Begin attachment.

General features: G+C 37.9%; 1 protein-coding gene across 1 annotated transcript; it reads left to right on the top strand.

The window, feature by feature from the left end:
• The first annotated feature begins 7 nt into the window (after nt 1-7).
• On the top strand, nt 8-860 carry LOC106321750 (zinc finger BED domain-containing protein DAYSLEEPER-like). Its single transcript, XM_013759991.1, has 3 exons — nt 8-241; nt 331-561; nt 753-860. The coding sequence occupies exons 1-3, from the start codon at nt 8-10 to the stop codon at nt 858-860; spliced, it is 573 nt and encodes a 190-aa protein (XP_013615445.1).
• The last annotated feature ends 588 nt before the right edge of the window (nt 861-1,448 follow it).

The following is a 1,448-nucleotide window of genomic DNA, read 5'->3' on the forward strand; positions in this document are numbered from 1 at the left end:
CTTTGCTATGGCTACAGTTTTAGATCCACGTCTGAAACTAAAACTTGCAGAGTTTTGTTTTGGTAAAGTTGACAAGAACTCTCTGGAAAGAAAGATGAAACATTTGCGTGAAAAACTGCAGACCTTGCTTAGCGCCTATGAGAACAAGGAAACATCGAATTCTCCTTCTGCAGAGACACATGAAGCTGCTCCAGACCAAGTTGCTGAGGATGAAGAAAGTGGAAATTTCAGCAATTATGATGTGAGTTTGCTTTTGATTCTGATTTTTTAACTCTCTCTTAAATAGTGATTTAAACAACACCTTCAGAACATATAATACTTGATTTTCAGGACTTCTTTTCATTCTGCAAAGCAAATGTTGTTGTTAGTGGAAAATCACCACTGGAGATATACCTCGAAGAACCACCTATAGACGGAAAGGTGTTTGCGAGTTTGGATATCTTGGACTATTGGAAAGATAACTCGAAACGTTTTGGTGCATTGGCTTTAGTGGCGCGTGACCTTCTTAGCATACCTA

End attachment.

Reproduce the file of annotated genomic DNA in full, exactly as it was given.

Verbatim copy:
General features: G+C 37.9%; 1 protein-coding gene across 1 annotated transcript; it reads left to right on the top strand.

The window, feature by feature from the left end:
• The first annotated feature begins 7 nt into the window (after nt 1-7).
• On the top strand, nt 8-860 carry LOC106321750 (zinc finger BED domain-containing protein DAYSLEEPER-like). Its single transcript, XM_013759991.1, has 3 exons — nt 8-241; nt 331-561; nt 753-860. The coding sequence occupies exons 1-3, from the start codon at nt 8-10 to the stop codon at nt 858-860; spliced, it is 573 nt and encodes a 190-aa protein (XP_013615445.1).
• The last annotated feature ends 588 nt before the right edge of the window (nt 861-1,448 follow it).

The following is a 1,448-nucleotide window of genomic DNA, read 5'->3' on the forward strand; positions in this document are numbered from 1 at the left end:
CTTTGCTATGGCTACAGTTTTAGATCCACGTCTGAAACTAAAACTTGCAGAGTTTTGTTTTGGTAAAGTTGACAAGAACTCTCTGGAAAGAAAGATGAAACATTTGCGTGAAAAACTGCAGACCTTGCTTAGCGCCTATGAGAACAAGGAAACATCGAATTCTCCTTCTGCAGAGACACATGAAGCTGCTCCAGACCAAGTTGCTGAGGATGAAGAAAGTGGAAATTTCAGCAATTATGATGTGAGTTTGCTTTTGATTCTGATTTTTTAACTCTCTCTTAAATAGTGATTTAAACAACACCTTCAGAACATATAATACTTGATTTTCAGGACTTCTTTTCATTCTGCAAAGCAAATGTTGTTGTTAGTGGAAAATCACCACTGGAGATATACCTCGAAGAACCACCTATAGACGGAAAGGTGTTTGCGAGTTTGGATATCTTGGACTATTGGAAAGATAACTCGAAACGTTTTGGTGCATTGGCTTTAGTGGCGCGTGACCTTCTTAGCATACCTA